Let me get this straight – two-years ago the Volusia County Professional Firefighters Association tells anyone who would listen that staffing shortages were limiting their ability to provide ambulance transport service.

Then, Volusia County administrators confessed that EVAC is seriously understaffed.

Hell, even Interim County Manager George Recktenwald – speaking about our overburdened paramedics – warned our obviously disinterested council members, “They are stretched. There’s no doubt about it. They have a lot of mandatory overtime.”

He also advised our obviously clueless representatives that the county has “budgeted two additional ambulances to its fleet, along with eight permanent employees” to try and improve service delivery.

Yet, Denys and the Right Reverend “Dr.” Fred Lowry have the brass to sit there and paint Councilwoman Post as a reckless liar?

My ass.

Does this constant, mean-spirited effort to suppress original thought and innovative problem solving in favor of paralytic conformity and fealty to the ‘system’ ever end?

It’s become so horribly dysfunctional that any elected official who simply acknowledges the evidence and concerns of those who accept public funds to perform a public service are considered an out-of-control mutineer who must be beaten into submission, like a maverick square peg being pounded into the round hole of conformity.

If the Volusia County Council can’t unanimously agree that demonstrably poor ambulance response times and emergency service delivery is a real problem – then what has to happen before those we have elected (and re-elected) to protect our interests and steward our hard-earned tax dollars realize that the serious issues we face will require visionary leadership and the ability to work together?

For an unbiased professional assessment of this deplorable situation, let’s take a look at the opinion of former Port Orange Fire Chief Tom Weber – a recognized risk management expert with no skin in the game – who recently urged City officials to stand up the municipal ambulance service:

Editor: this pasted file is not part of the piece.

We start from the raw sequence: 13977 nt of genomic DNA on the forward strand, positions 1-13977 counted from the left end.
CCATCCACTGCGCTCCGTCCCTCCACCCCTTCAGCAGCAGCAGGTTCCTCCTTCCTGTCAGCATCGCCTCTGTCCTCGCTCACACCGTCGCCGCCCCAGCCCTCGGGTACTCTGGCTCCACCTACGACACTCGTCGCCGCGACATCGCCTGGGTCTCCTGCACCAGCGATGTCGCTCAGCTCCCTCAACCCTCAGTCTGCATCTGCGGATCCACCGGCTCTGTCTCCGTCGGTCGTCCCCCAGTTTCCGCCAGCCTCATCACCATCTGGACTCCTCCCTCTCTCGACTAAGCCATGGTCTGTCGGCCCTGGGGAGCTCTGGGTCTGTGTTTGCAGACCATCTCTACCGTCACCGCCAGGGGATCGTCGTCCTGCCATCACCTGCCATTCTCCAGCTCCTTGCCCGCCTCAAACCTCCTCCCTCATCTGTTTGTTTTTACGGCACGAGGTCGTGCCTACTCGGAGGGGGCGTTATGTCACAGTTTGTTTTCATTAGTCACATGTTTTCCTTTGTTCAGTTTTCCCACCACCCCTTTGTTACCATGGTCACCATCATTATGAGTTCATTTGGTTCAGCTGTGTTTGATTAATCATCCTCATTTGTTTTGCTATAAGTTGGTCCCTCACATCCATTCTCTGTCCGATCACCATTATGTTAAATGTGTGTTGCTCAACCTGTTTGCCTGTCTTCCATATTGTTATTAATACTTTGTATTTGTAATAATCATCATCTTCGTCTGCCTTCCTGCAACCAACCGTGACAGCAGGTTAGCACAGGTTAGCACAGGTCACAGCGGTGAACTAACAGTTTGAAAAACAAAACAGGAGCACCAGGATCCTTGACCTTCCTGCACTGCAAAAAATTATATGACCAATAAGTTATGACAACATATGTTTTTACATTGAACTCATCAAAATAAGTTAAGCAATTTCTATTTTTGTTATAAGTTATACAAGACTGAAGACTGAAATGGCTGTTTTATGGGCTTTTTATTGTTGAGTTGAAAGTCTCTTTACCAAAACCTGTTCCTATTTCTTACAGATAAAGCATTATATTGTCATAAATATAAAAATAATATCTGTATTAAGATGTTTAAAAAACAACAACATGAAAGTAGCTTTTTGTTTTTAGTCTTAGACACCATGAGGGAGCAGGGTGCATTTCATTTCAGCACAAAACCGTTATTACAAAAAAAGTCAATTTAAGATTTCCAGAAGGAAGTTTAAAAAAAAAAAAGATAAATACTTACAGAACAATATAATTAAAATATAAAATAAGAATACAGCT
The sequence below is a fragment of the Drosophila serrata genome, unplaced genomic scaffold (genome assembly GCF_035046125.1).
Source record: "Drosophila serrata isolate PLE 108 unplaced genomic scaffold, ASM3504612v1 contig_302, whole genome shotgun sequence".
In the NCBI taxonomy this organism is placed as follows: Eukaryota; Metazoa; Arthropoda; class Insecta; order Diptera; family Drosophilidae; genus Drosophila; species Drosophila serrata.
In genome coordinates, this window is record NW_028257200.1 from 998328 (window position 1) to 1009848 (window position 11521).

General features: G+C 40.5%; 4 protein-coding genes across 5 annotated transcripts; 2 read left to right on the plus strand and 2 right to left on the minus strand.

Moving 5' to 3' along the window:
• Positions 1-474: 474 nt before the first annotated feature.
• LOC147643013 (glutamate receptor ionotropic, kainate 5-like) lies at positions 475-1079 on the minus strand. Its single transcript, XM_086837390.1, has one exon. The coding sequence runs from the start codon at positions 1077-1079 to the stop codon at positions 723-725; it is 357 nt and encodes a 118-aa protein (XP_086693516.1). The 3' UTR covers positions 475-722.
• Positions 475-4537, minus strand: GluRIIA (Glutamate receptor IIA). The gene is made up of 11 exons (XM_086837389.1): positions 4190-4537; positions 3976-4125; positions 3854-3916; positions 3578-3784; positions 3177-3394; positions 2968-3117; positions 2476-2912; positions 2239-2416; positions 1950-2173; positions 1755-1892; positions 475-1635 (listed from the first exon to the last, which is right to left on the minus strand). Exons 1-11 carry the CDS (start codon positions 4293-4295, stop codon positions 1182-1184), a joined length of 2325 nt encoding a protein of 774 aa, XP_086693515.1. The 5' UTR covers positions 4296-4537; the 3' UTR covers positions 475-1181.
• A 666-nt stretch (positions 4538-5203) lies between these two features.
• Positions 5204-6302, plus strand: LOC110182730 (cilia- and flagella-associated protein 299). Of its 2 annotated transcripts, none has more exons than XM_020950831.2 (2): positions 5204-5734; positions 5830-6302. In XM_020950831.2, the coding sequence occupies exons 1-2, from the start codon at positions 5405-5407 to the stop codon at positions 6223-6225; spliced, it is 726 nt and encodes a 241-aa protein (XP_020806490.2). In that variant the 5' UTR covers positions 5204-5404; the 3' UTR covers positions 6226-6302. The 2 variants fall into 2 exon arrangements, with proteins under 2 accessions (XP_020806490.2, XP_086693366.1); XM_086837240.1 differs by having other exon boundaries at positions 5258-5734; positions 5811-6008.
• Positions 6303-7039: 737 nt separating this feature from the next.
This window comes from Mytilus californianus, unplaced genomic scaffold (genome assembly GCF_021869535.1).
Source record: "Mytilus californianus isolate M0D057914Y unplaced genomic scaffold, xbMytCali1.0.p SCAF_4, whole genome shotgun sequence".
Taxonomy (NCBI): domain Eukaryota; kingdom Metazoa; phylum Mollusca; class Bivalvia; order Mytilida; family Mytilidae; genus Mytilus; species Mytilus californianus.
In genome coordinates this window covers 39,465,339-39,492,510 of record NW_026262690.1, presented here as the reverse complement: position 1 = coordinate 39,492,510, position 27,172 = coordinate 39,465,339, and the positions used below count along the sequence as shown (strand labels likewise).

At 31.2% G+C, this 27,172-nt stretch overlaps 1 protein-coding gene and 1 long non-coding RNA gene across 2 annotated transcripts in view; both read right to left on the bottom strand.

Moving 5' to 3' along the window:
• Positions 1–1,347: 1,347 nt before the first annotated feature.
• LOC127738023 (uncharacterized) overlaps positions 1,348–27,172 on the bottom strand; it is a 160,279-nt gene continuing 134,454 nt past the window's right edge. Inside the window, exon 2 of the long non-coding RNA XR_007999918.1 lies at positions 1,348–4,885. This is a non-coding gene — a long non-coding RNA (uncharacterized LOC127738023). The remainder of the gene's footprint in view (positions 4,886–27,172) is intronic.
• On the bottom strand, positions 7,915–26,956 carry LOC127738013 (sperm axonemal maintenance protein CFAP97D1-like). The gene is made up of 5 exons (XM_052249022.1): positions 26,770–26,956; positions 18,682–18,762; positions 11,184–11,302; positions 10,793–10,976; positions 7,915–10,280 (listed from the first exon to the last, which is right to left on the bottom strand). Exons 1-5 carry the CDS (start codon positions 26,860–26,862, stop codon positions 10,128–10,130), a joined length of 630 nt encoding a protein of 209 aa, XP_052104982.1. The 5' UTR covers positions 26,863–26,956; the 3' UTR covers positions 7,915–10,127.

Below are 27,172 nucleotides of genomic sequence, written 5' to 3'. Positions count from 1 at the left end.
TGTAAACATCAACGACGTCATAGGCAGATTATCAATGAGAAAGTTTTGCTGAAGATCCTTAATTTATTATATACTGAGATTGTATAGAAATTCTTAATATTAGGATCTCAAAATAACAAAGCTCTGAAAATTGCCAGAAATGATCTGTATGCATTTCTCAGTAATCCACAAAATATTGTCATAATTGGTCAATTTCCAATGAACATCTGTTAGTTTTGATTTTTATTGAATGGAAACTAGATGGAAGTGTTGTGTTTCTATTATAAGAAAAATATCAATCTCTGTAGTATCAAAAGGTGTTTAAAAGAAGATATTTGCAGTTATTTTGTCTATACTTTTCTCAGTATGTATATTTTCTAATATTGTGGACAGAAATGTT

“The county system is 30 years antiquated. Seventy-one percent of the population in the state of Florida, 12 million people, are protected by fire-based transport. Only 6 percent, or 1 million people use a system similar to the county,” Weber said. “The standard— the golden rule of thumb, is one ambulance per 10,000 people. That would mean you should have 6 ambulances in Port Orange. Let’s cut it in half— you should have three. You have zero.”

In my view, the Volusia County Council is playing a bizarre game of chicken with our lives – holding firm to a weird faith in their own infallibility as we rush ever closer to disaster.

And with the municipalities spending good money after bad to fund essential services that Volusia County is already responsible for – when do We, The People begin the discussion on “right sizing” county government – returning services to local control, and taking our lives and tax dollars back from this cabal of dysfunctional shitheels?

I mean, with lives hanging in the balance, who’s “irresponsible and reckless” now?

5 thoughts on “On Volusia: A Dangerous Game

  1. How come the unions aren’t pushing for consolidation of Volusia County Fire Rescue and Volusia County EMS? Surely this would resolve the need for manpower on a fire incident and create more positions for ambulances. Isn’t this exactly what nearly every other county does? Why not fund the entire project through a trivial 1% sales tax increase? I have heard that is impossible. Nothing is impossible with the properly educated people in the positions of leadership. It’s time for the fire departments to step up and take the lead. I applaud Port Orange Fire Rescue for having the courage to do the right thing.

    Liked by 1 person

    1. Even with consolidation you still have staffing issues. Fire departments don’t have any personnel to spare. Additionally, with the number of collective bargaining agreements and different pensions, it would be unaffordable for all the municipalities to pay off the current unfunded liabilities to start one single pension system.

      Liked by 1 person

  2. Unfortunately Port Orange currently can not legallly transport medical patients without being licensed by Volusia County. Their has not been any Municipalities licensed to Transport and probably don’t have any intentions of providing a transport license, COPCN with transport. Port Orange may just be increasing Fire staffing and taxes and may not be able to transport unless they receive a license from the County or enter into an agreement with the County for the Port Orange unit to be licensed with the State as part of the County’s units.

    Liked by 1 person

  3. Why do you expect EVAC to improve its services when we are sending paramedics on a $500,000 fire engine to the scene to treat and stabilize patients until EVAC gets there.

    When will the cities wake up and send a rescue unit with the capability of transporting patients instead?

    Either demand EVAC provide what they are being paid to do or cancel the contract.

    Disclosure – Firefighter/EMT 18 years, 6 on an ALS Unit, 5 as Captain of an emergency response team Browns Ferry Nuclear Plant and 19 years as a Safety/Risk Manager with an ARM-P (Risk Management for Public Entities)